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2k540: There's more to Akihabara than nerds and maids
Named for a geeky railway term, 2k540 Aki-Oka Artisan puts a futuristic spin on craftsmanship
After about an hour in Akihabara, it always hits me. My senses get saturated with the saucer-eyed anime girls, maid café touts and plastic figurines, and it’s time to split. Tokyo’s electronics shopping district is always fascinating but the AKB48 overload can pull you down like a Vegas hangover.
It was a welcome surprise, then, to find a retail experience that’s worlds away from Akiba, yet just off its northern fringe.
After dropping in at my favorite robot shop Technologia, past the UDX Building, I stumbled upon a gem of a mall tucked under the JR train tracks.
Opened about a year ago, 2k540 Aki-Oka Artisan is positively futuristic compared to the dowdy surrounds of Ueno 5-chome. I entered a long tunnel of thick white columns sprouting from fresh asphalt, with small white shops stretching into the distance.
Run by JR East Urban Development, 2k540 is railway talk for 2.54 km, the distance to Tokyo Station; Aki-Oka refers to its position between Akihabara and Okachimachi stations.
While the Yamanote and Keihin Tohoku trains zip along overhead, Aki-Oka is as quiet as an art gallery.
That’s where the “Artisan” comes in. As I walked through the tunnel, I came upon an exhibition of unglazed ceramics, shoppers trying their hand at making accessories with beads and an eclectic collection of artisanal shops.
Toys for all ages
Recently opened Nocra, a Hokkaido woodcraft specialist, has a line of realistic wooden guns including Walther P38 pistols that fire elastic bands instead of bullets.
From Fukui Prefecture, Hacoa works IT wonders in wood, from full computer keyboards to gorgeously lacquered USB keys. Its iPhone 4 cases, available in maple, walnut and rosewood, can be customized with laser-cut names and designs.
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In fact, many of Aki-Oka’s stores feature bespoke or DIY creations. If you’re tired of genetic, throwaway umbrellas, Tokyo Noble lets shoppers create their own funky brolly to cherish, with 77 colors to choose from.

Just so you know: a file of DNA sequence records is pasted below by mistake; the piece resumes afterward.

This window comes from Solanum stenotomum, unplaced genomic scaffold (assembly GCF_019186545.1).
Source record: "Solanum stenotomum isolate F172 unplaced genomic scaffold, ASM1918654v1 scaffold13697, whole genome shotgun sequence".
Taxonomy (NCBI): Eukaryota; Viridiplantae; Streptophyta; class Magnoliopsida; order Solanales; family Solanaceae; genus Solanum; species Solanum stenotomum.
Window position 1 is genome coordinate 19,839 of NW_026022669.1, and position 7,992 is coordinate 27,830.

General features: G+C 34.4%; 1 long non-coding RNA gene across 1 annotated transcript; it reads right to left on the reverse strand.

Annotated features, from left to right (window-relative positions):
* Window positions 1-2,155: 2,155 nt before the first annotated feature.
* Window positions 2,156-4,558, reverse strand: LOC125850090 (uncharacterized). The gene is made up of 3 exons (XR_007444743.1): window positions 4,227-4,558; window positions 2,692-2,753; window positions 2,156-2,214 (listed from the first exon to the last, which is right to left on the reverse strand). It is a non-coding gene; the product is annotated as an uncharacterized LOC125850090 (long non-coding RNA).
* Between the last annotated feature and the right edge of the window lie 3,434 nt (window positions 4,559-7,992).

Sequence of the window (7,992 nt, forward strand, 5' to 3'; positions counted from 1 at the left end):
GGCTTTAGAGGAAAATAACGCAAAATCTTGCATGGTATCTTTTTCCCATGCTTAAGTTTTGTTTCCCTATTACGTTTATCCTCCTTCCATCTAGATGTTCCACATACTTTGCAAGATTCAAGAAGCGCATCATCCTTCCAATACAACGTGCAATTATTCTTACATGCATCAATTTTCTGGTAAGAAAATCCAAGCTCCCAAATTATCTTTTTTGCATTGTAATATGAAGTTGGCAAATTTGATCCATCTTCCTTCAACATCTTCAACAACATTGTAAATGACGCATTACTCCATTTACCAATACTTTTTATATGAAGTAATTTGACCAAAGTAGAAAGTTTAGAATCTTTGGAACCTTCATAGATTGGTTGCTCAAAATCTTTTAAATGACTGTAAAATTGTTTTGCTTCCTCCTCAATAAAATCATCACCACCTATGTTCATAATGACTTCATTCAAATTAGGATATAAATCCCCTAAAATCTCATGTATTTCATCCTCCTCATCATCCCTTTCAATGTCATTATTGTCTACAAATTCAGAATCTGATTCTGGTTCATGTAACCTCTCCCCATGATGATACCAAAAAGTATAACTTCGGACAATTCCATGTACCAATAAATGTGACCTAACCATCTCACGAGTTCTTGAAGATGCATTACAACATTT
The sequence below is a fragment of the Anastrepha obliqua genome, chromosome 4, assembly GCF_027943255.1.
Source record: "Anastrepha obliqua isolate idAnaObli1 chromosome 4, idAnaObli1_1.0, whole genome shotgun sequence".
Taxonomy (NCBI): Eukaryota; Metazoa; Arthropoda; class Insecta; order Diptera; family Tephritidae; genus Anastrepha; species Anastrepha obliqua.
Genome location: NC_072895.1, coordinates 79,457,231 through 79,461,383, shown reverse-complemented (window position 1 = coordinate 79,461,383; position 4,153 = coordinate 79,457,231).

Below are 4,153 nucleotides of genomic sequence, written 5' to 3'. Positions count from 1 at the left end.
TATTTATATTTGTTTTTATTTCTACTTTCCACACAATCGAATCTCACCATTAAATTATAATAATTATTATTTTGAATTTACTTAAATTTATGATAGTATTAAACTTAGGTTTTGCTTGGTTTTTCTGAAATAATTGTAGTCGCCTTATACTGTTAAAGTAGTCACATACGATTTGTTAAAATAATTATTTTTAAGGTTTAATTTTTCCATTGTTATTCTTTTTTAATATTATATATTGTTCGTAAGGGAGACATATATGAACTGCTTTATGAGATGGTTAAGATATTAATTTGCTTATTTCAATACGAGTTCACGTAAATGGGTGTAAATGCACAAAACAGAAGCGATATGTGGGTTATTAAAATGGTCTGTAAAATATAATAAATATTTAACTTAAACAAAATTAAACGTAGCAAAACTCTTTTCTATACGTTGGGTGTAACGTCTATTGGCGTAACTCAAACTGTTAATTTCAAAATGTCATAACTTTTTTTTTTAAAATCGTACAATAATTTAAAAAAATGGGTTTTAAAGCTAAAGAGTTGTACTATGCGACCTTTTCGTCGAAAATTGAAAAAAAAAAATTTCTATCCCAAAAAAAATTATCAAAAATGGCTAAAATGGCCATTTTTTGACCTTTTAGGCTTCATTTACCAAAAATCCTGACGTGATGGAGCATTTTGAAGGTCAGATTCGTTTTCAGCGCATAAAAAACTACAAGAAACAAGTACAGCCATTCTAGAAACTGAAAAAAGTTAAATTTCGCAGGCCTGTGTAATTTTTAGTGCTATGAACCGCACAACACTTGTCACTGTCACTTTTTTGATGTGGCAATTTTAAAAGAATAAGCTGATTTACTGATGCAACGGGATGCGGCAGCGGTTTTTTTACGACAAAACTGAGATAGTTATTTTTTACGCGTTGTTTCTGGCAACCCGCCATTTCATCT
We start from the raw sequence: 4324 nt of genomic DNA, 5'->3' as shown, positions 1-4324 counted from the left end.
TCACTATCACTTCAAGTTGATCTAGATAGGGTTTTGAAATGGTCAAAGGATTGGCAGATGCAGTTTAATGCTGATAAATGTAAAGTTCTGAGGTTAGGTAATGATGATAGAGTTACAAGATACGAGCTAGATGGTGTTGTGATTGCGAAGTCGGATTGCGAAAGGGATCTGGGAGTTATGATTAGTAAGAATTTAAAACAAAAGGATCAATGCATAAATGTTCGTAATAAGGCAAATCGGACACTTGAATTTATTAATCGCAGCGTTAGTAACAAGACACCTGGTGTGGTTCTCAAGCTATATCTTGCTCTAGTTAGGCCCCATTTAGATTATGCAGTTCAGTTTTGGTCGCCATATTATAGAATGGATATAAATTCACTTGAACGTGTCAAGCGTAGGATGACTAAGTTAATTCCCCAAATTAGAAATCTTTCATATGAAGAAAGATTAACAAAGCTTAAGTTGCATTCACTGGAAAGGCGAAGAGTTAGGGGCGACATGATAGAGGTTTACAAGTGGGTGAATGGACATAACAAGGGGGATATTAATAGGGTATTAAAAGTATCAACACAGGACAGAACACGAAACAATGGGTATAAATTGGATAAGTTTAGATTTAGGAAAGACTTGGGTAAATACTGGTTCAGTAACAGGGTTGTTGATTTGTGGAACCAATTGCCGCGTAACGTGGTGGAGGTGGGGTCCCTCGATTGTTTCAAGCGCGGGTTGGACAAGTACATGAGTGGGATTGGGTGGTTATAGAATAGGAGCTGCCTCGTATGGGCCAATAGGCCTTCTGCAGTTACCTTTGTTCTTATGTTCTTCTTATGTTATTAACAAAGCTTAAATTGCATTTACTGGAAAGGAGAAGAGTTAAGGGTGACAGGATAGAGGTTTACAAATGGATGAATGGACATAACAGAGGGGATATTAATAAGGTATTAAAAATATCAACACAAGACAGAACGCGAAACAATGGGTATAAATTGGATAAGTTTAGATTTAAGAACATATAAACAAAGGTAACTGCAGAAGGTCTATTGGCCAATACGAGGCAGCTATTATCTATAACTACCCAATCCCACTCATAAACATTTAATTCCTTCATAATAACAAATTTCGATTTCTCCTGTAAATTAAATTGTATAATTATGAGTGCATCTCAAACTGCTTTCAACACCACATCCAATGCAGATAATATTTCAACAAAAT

Soshin Kaleidoscopes can show you how to make your own simple mangekyo with a small bottle of crystals, or you can pick up one of their fine designer walnut ‘scopes for ¥12,600.
From leather goods to jewelry and hat shops, Aki-Oka emphasizes monozukuri, the art of making things -- a proud tradition that defined the Shitamachi part of Tokyo for centuries.
Takumi no Hako sells hand-forged tweezers that can grasp the thinnest of hairs for a whopping ¥16,800, as well as deluxe nail clippers from Niigata Prefecture’s Suwada Blacksmith Works that are designed to last decades.
Utsuwaya Tuku, meanwhile, features the elegant ceramics of Hidenori Teshima and Hideki Miyamoto, two potters who use refined colors and bold glazes.
Wandering around Aki-Oka is the best way to enjoy it. There are about 40 shops in all, as well as event spaces where exhibitions and workshops are held, such as a recent demo of how to make Edo kiriko glassware.
End of the line
When it was teatime, I checked out two offbeat eateries in the arcade. One is Toique, a café with a collection of unique wooden puzzles and other toys for adults. Unfortunately, children are allowed in only on designated days.
Nearby is Boo, serving mini pizzas, hayashi rice other light meals and connected to Studio Uamou. A nod to Akihabara, both are full of Uamou figurines, a cute, alien cartoon character designed by Ayako Takagi. As mass-produced dolls go, it’s hard not to love.
In fact, the mouthless Uamou is all over the arcade and seems to be its unofficial mascot. Fortunately, though, Aki-Oka is devoted not to fantastic plastic, but creative craftsmanship. Amen to that.
Getting there: 2k540 Aki-Oka Artisan can be reached from JR Akihabara or Okachimachi stations, as well as from Suehirocho on the Ginza subway line.
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